At one point during the retreat, the Amani began gaining on the humans too fast and threatened to flank and overwhelm them. General Lordain and five hundred of his warriors volunteered to stay behind and hold off the trolls in a narrow valley, sacrificing their lives in order to allow the rest of the Arathi to continue south.[20] The humans eventually reached Alterac Fortress and prepared for the Amani's attack, which came on a foggy morning shortly after. The ensuing battle lasted for many days. Even though the Arathi were outnumbered, neither side gave ground. The high elves soon caught up and smashed into the Amani's rearguard.[7][11][21]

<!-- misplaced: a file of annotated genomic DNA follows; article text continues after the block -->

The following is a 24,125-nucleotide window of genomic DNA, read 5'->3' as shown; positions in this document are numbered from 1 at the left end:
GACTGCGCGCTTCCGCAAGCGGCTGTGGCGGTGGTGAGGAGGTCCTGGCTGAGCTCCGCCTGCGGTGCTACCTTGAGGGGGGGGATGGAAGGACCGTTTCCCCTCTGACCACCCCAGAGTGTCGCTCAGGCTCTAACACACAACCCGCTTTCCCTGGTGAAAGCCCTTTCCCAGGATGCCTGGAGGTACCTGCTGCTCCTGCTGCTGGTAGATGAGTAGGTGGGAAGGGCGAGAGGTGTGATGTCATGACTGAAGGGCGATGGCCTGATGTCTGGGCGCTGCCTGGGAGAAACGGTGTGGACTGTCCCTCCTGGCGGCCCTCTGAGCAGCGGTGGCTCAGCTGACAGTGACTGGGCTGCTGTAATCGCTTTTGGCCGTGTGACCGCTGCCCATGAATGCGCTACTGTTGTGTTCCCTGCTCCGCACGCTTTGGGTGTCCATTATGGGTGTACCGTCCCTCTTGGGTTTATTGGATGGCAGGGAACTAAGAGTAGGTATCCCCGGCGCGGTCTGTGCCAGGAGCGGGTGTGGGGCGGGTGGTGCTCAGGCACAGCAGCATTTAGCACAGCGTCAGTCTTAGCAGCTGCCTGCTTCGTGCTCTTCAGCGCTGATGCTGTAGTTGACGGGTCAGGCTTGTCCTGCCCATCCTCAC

When the humans and elves were confident that they had worn down the Amani ranks, they unleashed their secret weapon. The one hundred human magi emerged from the fortress and, alongside the elven sorcerers, did something unprecedented. Instead of attacking individually, they pooled their power and unleashed a single devastating spell, creating a massive column of fire which tore down from the sky and engulfed the Amani army. The magical flames prevented the trolls from regenerating their wounds and burned loa and troll alike from the inside out. Jintha was one of the first to be killed. Without their leader, the surviving trolls broke ranks and fled north. The human and elven armies ran them down and killed everyone they could find. The Troll Wars thus ended with the humans and elves triumphant.[7][11][21]